Shoulder blade pain can have many different causes. Although you may assume you sustained an injury or simply slept in the wrong way, the pain might actually be related to your heart, lungs, spine, abdomen, or pelvis.
A gel that combines both stiffness and toughness is a step forward in the bid to create biodegradable implants for joint injuries, according to new UBC research.
Predicting the need for collateral ligament repair in transolecranon fractures of the elbow: a traffic light model
Biomechanical studies have shown translation of the proximal radius relative to the capitellum in the sagittal plane can predict integrity of the collateral ligaments in a transolecranon fracture model; no studies have examined this in clinical practice.
Impact of Reverse Shoulder Arthroplasty Design and Patient Shoulder Size on Moment Arms and Muscle Fiber Lengths in Shoulder Abductors
Reverse shoulder arthroplasty (RSA) increases the moment arm of the deltoid, however there is limited knowledge on the accompanying changes in muscle architecture that play a role in muscle force production.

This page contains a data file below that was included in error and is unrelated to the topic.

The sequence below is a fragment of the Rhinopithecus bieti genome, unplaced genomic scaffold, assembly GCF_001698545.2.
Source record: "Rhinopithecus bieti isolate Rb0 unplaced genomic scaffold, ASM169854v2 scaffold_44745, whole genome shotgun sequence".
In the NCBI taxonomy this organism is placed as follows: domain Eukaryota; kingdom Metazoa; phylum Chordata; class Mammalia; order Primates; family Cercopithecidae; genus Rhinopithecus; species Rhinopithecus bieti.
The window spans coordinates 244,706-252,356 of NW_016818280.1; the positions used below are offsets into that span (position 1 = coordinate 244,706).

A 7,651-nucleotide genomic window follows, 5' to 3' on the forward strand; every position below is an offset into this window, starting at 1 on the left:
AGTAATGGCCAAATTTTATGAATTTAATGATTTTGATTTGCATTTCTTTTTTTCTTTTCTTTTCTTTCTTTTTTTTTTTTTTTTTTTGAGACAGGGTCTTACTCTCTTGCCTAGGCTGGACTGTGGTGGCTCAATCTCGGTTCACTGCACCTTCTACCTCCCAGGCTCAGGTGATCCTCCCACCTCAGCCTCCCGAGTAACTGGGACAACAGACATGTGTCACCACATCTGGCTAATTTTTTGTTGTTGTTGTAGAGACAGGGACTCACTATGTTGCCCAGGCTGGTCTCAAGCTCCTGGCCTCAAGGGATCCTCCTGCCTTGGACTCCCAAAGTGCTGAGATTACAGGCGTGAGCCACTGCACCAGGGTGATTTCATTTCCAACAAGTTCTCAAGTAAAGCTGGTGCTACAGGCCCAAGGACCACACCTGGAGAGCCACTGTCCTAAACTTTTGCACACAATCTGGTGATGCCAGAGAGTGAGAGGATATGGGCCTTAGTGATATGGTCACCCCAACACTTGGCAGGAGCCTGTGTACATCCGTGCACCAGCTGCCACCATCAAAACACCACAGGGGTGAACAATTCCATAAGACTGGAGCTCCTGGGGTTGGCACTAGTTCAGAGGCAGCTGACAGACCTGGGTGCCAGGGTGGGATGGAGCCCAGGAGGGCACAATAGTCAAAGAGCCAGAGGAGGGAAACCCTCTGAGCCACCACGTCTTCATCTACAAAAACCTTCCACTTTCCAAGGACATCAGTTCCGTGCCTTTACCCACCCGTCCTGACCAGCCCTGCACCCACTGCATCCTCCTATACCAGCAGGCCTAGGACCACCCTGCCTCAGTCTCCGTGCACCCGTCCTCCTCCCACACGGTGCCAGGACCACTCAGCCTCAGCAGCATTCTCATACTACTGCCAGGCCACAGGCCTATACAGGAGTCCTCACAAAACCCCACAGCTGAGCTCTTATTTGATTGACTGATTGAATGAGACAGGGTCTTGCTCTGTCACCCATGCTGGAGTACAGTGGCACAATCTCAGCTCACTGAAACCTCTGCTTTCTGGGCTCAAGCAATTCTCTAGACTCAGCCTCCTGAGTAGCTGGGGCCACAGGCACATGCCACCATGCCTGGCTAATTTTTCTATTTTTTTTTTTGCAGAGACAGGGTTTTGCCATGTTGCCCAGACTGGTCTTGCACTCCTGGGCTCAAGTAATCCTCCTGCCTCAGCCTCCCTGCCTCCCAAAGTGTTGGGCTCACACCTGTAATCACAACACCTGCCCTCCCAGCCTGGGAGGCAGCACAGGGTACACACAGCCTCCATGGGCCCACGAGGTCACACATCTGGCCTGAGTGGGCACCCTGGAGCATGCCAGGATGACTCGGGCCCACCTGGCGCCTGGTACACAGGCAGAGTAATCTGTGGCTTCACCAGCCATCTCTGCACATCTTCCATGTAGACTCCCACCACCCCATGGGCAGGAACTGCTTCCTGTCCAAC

The neck and shoulders are complex and interconnected areas, and medical problems that affect one often affect the other, as well. Pain and dysfunction from injuries or conditions that impact the joints, muscles, and other structures can easily spread from the neck to the shoulder(s) and from the shoulder(s) to the neck.
Osteochondritis dissecans of the knee may not cause any symptoms, but some people may experience pain and swelling. Engaging in competitive sports may contribute to its development.
A scapula fracture is an uncommon injury. The scapula, or shoulder blade, is a wide, flat bone that sits behind the rib cage. The scapula connects to the clavicle (collar bone) in the front of the body, and to the humerus (arm bone) at the side. Part of the scapula is lined with cartilage (the glenoid) and forms the socket of the ball-and-socket shoulder joint.
Chondromalacia patella, also known as runner's knee, is a knee condition that can cause pain and grinding when the knee is flexed. It's due to the breakdown in the cartilage on the undersurface of the kneecap (patella) that causes bones to rub against each other. Overuse (especially from running or cycling), trauma, such as a fracture, or a misalignment of the kneecap and femur can all cause chondromalacia.